15 Amazing Things to do in Tokyo under $11 (¥1000)


Tokyo, Japan: So much like Singapore, and yet in many ways much more futuristic. It’s remarkably easy to get lost in the mazy subway tunnels and crowded streets of this sprawling metropolis.

I travelled to Tokyo for a week in May. Despite having been here two years ago, the city still manages to surprise me. There’s sound and movement everywhere, from the speedy trains rumbling over the metal tracks to the salarymen bustling through the streets at double-quick pace. The moment you step off the plane, be prepared to warm your mind and soul with a piping hot bowl of Japanese culture.

Here are 15 things you can do in Tokyo under $11 (¥1000). All the activities on the list are easily accessible and should not be missed by the traveller on a budget.

1. Experience the Tokyo Subway – but please do your chin-ups elsewhere.


My friend said that you can tell a lot about a society’s culture just by stepping onto a train. I found this very true in Tokyo and in many other Japanese cities as well. I was in a train that was packed to the brim, but I never saw any pushing or shoving. At every stop, everyone near the door got off and waited patiently outside for passengers to alight before re-entering. Even though there was hardly any room to breathe, everyone got on with it and graciously accommodated their fellow passengers.

This trend of gracious conduct on board Japanese trains may have been helped by the many posters reminding commuters to mind their manners and “please do (unwanted conduct) elsewhere”. I found several of them hilariously memorable – you can check out the full gallery here.  b2ap3_thumbnail_1B.gifSource

Finally, try to avoid travelling on the trains during peak hours, unless you want a first-hand experience of the Japanese oshiya (train pushers).

Tip: It’s recommended to get a SUICA/PASMO card (same card, different names). They come with a ¥500 deposit, but you can use them to tap in and out quickly from the subway like our EZ-Link cards.

The cards can also be used to buy drinks from vending machines and snacks at convenience stores. You can get your ¥500 deposit refunded at any JR station office when you leave Japan.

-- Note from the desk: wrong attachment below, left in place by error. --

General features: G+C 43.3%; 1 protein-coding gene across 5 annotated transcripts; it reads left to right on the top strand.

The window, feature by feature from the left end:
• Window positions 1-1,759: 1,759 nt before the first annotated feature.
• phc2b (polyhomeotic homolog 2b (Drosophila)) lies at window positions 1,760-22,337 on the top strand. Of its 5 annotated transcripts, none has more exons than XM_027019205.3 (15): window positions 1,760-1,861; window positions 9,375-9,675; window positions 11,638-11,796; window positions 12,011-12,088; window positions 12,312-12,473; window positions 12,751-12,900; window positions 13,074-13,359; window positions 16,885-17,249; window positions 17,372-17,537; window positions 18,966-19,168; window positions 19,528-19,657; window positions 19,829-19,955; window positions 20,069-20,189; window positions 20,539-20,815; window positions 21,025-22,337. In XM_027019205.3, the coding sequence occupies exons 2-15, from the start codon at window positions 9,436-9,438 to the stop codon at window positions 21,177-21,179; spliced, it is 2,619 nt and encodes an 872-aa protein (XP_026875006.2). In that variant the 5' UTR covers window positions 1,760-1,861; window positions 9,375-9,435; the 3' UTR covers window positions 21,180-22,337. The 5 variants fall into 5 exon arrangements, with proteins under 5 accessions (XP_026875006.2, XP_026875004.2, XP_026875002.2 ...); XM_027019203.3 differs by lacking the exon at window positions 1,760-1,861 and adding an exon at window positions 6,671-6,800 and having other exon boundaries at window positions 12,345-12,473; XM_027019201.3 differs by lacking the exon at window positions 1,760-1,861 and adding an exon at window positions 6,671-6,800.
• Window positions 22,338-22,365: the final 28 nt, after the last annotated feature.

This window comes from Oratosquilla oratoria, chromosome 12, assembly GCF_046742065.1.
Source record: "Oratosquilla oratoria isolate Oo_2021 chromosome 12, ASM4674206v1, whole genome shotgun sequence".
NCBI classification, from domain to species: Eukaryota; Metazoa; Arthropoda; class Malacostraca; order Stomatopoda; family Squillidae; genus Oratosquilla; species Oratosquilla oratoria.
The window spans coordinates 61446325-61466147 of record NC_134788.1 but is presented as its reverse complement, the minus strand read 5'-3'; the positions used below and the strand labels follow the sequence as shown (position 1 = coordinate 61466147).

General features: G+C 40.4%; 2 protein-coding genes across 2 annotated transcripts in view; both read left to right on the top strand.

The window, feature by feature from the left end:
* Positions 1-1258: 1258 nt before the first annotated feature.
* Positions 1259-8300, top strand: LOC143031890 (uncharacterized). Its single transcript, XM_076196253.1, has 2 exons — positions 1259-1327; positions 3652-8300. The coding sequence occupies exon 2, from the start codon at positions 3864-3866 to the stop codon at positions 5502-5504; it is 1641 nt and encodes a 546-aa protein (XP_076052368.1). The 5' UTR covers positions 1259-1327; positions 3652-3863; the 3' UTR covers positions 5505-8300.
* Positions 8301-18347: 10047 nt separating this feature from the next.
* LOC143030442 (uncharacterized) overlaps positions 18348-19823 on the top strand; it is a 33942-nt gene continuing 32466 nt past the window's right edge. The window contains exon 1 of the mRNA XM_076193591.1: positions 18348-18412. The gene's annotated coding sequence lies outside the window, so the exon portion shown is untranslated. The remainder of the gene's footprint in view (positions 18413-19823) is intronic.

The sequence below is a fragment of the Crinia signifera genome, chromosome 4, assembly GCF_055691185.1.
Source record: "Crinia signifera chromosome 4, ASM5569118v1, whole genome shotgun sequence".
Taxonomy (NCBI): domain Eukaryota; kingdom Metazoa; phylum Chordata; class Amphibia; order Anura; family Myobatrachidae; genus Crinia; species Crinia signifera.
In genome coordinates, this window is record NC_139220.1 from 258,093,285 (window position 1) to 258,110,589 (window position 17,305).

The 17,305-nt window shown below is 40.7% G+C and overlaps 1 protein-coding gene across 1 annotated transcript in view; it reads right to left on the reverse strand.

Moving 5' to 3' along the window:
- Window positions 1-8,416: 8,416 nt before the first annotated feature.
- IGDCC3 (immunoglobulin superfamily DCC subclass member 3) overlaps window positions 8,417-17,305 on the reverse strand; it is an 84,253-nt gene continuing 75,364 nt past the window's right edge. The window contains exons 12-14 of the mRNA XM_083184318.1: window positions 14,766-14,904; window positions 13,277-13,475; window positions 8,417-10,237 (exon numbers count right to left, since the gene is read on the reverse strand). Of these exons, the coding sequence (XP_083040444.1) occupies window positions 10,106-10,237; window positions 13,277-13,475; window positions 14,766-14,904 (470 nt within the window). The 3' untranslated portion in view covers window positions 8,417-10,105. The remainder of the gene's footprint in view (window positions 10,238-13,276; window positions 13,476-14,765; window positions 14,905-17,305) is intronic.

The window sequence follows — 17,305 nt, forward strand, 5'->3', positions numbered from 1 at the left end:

2. Discover your inner Pokemon / Hello Kitty at Character Street


It’s the animated Hall of Fame, the veritable who’s who of television and anime. My jaw dropped when I gazed down the long aisles of Character Street. Every Japanese cartoon I know has its own store here, including Hello Kitty, One Piece, and Pokemon. Fans of Japanese TV HAVE to visit this street.b2ap3_thumbnail_2D.jpgSource

Cost: Character goods start from ¥400, ramen starts from ¥800
Where: Basement 1 underneath Tokyo Station (look out for Character Street)

3. Akihabara (Anime Town)


One massive street packed with anime, manga and electronics – Akihabara is the spiritual home of this brand of subculture. Along this road, I found 7-storey department stores selling all sorts of anime merchandise, such as figurines, posters, and doujinshi (fan-made comics).

It’s also home to video arcades and maid cafes. The road is completely closed to traffic on Sundays, so you can treat it as “your grandfather’s road” and take photos freely.

Be warned though – some shops have adult-only sections, so be wary if you’re with kids.

Cost: Free to browse, character goods start from ¥300
Getting there: JR Akihabara Station / Tokyo Metro Akihabara Station

4. Explore history at Yasukuni Shrine


The Yasukuni Shrine has generated plenty of controversy internationally, with local leaders attracting criticism for visiting it. As a symbol of Japanese pride, the shrine honors people widely considered to be war criminals, including kamikaze pilots  and prominent generals including General Hideki Tojo. It also displays WWII artifacts such as this Zero Fighter plane.b2ap3_thumbnail_4c.jpgSource

Walking through the museum rooms made me feel like I was going through the wars as a Japanese citizen. The museum presented a completely different perspective, challenging all that I had learnt from my Singapore history textbooks. History is written by the victors – many Singaporeans grow up thinking of the Allies as the heroes and the Axis powers (Japan, Germany, and Italy) as the villains, but good and evil is never clear in reality. b2ap3_thumbnail_4d.jpgSource